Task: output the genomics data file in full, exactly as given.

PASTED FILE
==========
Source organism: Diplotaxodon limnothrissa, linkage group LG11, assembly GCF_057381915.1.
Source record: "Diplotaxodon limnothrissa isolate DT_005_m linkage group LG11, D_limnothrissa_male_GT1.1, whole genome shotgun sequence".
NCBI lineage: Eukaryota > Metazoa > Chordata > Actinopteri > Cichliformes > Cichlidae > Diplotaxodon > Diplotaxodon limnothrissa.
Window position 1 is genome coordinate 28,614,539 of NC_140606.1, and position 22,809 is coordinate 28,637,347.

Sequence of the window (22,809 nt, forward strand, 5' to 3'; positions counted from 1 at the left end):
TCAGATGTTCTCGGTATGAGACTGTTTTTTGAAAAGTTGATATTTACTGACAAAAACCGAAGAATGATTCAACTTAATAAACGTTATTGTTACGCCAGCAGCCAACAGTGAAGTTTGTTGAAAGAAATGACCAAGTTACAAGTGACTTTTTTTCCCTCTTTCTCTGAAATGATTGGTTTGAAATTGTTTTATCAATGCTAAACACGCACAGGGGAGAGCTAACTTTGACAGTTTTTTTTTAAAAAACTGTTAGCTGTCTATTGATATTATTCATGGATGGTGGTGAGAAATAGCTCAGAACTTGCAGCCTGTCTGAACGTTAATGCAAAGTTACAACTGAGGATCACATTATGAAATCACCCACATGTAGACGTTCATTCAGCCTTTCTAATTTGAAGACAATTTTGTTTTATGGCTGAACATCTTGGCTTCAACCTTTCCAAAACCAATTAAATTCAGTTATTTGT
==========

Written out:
Source organism: Diplotaxodon limnothrissa, linkage group LG11, assembly GCF_057381915.1.
Source record: "Diplotaxodon limnothrissa isolate DT_005_m linkage group LG11, D_limnothrissa_male_GT1.1, whole genome shotgun sequence".
NCBI lineage: Eukaryota > Metazoa > Chordata > Actinopteri > Cichliformes > Cichlidae > Diplotaxodon > Diplotaxodon limnothrissa.
Window position 1 is genome coordinate 28,614,539 of NC_140606.1, and position 22,809 is coordinate 28,637,347.

Sequence of the window (22,809 nt, forward strand, 5' to 3'; positions counted from 1 at the left end):
TCAGATGTTCTCGGTATGAGACTGTTTTTTGAAAAGTTGATATTTACTGACAAAAACCGAAGAATGATTCAACTTAATAAACGTTATTGTTACGCCAGCAGCCAACAGTGAAGTTTGTTGAAAGAAATGACCAAGTTACAAGTGACTTTTTTTCCCTCTTTCTCTGAAATGATTGGTTTGAAATTGTTTTATCAATGCTAAACACGCACAGGGGAGAGCTAACTTTGACAGTTTTTTTTTAAAAAACTGTTAGCTGTCTATTGATATTATTCATGGATGGTGGTGAGAAATAGCTCAGAACTTGCAGCCTGTCTGAACGTTAATGCAAAGTTACAACTGAGGATCACATTATGAAATCACCCACATGTAGACGTTCATTCAGCCTTTCTAATTTGAAGACAATTTTGTTTTATGGCTGAACATCTTGGCTTCAACCTTTCCAAAACCAATTAAATTCAGTTATTTGT